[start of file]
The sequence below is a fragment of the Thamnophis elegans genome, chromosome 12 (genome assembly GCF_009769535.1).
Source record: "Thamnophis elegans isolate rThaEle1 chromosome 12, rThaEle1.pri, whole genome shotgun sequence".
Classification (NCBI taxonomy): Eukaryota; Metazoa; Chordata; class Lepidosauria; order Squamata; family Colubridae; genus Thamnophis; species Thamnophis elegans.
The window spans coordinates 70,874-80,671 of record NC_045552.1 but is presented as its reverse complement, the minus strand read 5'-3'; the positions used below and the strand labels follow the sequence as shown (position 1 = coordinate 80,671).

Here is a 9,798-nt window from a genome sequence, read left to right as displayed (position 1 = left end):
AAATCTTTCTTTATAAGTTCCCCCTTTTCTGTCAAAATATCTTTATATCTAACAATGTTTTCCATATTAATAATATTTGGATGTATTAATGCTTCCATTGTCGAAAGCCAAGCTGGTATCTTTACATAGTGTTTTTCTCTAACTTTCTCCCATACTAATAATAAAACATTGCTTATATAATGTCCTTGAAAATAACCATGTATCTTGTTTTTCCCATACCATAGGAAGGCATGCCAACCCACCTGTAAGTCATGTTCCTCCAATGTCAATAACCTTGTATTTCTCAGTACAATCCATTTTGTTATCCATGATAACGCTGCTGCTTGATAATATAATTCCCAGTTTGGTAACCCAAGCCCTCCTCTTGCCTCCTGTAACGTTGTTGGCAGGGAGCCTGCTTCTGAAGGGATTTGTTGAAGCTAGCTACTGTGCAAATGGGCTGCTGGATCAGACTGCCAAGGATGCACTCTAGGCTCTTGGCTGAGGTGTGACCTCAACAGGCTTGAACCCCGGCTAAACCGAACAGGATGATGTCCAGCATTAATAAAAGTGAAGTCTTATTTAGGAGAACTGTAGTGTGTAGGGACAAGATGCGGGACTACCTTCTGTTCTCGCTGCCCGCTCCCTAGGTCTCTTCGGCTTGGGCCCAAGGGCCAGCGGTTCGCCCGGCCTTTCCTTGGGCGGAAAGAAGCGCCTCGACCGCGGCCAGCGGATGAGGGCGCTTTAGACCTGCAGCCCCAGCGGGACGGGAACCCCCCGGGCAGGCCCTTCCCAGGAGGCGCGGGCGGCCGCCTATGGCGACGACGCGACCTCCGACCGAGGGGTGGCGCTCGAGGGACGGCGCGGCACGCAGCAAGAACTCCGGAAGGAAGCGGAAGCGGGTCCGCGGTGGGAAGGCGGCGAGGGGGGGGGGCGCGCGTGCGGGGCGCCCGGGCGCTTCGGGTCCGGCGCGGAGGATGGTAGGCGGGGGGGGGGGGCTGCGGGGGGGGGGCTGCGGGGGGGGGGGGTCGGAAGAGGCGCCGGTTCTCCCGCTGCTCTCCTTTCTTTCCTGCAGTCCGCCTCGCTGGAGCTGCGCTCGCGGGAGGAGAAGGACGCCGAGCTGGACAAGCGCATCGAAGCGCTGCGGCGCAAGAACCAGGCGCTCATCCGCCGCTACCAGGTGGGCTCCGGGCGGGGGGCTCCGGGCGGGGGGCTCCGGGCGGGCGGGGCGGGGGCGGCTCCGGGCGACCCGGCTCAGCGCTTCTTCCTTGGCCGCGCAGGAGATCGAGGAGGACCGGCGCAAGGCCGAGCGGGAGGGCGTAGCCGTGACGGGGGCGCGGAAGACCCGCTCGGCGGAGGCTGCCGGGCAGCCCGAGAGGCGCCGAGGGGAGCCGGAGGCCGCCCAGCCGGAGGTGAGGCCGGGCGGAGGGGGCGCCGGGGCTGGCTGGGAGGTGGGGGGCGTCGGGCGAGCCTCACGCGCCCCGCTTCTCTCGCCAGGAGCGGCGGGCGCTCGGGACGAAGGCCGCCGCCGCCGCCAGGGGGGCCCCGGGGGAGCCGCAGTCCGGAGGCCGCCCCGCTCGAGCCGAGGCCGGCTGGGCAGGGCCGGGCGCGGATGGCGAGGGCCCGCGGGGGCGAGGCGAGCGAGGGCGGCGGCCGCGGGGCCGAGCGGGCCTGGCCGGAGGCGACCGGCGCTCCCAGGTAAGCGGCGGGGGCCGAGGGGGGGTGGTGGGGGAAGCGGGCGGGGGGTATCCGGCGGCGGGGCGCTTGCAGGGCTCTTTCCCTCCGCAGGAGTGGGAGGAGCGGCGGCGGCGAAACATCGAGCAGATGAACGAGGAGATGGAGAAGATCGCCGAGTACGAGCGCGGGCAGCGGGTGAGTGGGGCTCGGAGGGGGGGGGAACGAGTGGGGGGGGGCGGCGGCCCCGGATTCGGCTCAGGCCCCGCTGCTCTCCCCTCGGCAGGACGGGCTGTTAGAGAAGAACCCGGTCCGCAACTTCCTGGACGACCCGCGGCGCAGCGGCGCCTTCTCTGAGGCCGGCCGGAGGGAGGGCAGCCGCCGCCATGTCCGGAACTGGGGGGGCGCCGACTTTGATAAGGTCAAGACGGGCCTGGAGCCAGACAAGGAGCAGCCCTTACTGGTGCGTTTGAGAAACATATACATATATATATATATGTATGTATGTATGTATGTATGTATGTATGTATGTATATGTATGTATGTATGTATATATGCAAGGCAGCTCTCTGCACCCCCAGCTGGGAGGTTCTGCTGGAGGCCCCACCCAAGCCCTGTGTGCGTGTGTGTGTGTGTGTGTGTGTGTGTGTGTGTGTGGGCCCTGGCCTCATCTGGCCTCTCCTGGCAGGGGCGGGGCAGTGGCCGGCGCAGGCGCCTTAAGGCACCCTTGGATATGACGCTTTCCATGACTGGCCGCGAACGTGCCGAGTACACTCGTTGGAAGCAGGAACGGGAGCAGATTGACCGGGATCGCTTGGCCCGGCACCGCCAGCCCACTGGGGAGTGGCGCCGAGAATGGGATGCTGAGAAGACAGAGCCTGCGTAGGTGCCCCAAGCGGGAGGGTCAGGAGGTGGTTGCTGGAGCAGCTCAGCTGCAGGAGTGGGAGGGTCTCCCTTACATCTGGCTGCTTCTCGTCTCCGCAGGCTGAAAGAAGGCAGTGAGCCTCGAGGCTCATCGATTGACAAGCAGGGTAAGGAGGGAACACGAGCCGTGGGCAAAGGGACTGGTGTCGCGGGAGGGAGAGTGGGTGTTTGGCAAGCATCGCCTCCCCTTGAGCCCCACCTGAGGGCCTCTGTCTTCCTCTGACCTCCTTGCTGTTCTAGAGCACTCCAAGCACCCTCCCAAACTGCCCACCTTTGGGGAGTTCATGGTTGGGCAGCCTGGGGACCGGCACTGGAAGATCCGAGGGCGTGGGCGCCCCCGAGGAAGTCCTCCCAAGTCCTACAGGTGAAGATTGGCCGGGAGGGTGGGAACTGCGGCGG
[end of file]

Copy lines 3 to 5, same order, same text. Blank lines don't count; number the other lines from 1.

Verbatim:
Classification (NCBI taxonomy): Eukaryota; Metazoa; Chordata; class Lepidosauria; order Squamata; family Colubridae; genus Thamnophis; species Thamnophis elegans.
The window spans coordinates 70,874-80,671 of record NC_045552.1 but is presented as its reverse complement, the minus strand read 5'-3'; the positions used below and the strand labels follow the sequence as shown (position 1 = coordinate 80,671).

Here is a 9,798-nt window from a genome sequence, read left to right as displayed (position 1 = left end):